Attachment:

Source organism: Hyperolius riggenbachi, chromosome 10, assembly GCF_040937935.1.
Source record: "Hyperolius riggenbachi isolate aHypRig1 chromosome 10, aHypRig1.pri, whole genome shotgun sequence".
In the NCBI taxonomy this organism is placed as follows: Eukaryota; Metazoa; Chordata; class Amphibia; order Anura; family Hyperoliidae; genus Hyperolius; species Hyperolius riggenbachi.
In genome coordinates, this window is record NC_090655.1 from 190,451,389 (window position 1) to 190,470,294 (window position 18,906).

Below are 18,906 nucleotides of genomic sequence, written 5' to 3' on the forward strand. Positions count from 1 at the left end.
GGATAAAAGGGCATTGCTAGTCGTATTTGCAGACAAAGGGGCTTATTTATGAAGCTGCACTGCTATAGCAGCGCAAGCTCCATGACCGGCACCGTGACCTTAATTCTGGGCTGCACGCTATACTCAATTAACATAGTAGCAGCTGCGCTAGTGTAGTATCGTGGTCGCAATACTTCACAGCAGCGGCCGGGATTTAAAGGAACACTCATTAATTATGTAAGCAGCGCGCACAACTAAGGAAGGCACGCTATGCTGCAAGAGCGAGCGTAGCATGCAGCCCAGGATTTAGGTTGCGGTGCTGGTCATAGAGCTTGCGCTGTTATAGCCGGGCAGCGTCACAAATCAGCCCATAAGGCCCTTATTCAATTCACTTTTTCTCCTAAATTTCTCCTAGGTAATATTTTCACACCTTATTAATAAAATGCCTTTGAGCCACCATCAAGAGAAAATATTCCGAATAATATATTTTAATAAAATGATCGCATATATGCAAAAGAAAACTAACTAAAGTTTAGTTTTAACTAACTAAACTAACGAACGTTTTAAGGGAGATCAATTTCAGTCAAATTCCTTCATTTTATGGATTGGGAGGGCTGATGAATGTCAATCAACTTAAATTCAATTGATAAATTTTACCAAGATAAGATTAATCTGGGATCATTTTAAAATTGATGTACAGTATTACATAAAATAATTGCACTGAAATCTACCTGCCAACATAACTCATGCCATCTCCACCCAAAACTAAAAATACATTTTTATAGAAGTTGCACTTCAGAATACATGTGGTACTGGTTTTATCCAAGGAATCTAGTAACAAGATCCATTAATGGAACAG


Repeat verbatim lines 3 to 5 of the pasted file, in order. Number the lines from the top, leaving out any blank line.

In the NCBI taxonomy this organism is placed as follows: Eukaryota; Metazoa; Chordata; class Amphibia; order Anura; family Hyperoliidae; genus Hyperolius; species Hyperolius riggenbachi.
In genome coordinates, this window is record NC_090655.1 from 190,451,389 (window position 1) to 190,470,294 (window position 18,906).

Below are 18,906 nucleotides of genomic sequence, written 5' to 3' on the forward strand. Positions count from 1 at the left end.